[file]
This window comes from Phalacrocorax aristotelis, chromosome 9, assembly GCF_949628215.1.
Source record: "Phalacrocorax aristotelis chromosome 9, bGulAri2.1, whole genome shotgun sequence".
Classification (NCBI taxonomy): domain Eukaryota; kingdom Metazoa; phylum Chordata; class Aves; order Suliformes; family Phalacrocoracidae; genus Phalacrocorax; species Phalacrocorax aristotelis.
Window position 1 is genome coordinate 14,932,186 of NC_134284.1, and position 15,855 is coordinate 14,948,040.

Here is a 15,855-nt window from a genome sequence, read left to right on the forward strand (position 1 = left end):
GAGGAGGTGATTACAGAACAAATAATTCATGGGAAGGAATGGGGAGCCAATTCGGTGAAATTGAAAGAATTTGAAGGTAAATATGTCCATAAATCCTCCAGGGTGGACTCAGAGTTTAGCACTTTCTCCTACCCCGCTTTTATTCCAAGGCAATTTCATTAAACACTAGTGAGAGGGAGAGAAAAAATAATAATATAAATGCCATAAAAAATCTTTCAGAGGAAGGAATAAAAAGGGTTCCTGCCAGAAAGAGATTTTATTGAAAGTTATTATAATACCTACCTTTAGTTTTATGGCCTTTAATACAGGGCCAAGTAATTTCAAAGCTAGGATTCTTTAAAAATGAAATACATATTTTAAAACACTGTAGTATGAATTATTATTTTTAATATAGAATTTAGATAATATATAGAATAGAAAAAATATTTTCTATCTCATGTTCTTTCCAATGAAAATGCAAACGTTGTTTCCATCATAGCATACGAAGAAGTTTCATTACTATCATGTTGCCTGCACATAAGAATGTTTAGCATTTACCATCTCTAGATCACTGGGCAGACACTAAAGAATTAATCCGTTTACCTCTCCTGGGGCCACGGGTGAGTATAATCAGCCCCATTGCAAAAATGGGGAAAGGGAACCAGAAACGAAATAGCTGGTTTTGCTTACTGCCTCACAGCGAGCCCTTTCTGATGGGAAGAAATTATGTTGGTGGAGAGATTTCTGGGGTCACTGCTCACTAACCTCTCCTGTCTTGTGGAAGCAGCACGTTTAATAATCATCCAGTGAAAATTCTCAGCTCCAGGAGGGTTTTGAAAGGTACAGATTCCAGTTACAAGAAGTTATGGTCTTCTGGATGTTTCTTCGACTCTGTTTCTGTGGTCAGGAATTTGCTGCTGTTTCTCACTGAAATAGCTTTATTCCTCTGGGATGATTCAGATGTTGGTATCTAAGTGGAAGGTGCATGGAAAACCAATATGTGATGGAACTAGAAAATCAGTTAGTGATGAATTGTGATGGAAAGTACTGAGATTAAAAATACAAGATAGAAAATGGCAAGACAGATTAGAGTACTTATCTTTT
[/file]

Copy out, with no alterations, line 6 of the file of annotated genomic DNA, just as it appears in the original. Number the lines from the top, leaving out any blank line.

GAGGAGGTGATTACAGAACAAATAATTCATGGGAAGGAATGGGGAGCCAATTCGGTGAAATTGAAAGAATTTGAAGGTAAATATGTCCATAAATCCTCCAGGGTGGACTCAGAGTTTAGCACTTTCTCCTACCCCGCTTTTATTCCAAGGCAATTTCATTAAACACTAGTGAGAGGGAGAGAAAAAATAATAATATAAATGCCATAAAAAATCTTTCAGAGGAAGGAATAAAAAGGGTTCCTGCCAGAAAGAGATTTTATTGAAAGTTATTATAATACCTACCTTTAGTTTTATGGCCTTTAATACAGGGCCAAGTAATTTCAAAGCTAGGATTCTTTAAAAATGAAATACATATTTTAAAACACTGTAGTATGAATTATTATTTTTAATATAGAATTTAGATAATATATAGAATAGAAAAAATATTTTCTATCTCATGTTCTTTCCAATGAAAATGCAAACGTTGTTTCCATCATAGCATACGAAGAAGTTTCATTACTATCATGTTGCCTGCACATAAGAATGTTTAGCATTTACCATCTCTAGATCACTGGGCAGACACTAAAGAATTAATCCGTTTACCTCTCCTGGGGCCACGGGTGAGTATAATCAGCCCCATTGCAAAAATGGGGAAAGGGAACCAGAAACGAAATAGCTGGTTTTGCTTACTGCCTCACAGCGAGCCCTTTCTGATGGGAAGAAATTATGTTGGTGGAGAGATTTCTGGGGTCACTGCTCACTAACCTCTCCTGTCTTGTGGAAGCAGCACGTTTAATAATCATCCAGTGAAAATTCTCAGCTCCAGGAGGGTTTTGAAAGGTACAGATTCCAGTTACAAGAAGTTATGGTCTTCTGGATGTTTCTTCGACTCTGTTTCTGTGGTCAGGAATTTGCTGCTGTTTCTCACTGAAATAGCTTTATTCCTCTGGGATGATTCAGATGTTGGTATCTAAGTGGAAGGTGCATGGAAAACCAATATGTGATGGAACTAGAAAATCAGTTAGTGATGAATTGTGATGGAAAGTACTGAGATTAAAAATACAAGATAGAAAATGGCAAGACAGATTAGAGTACTTATCTTTT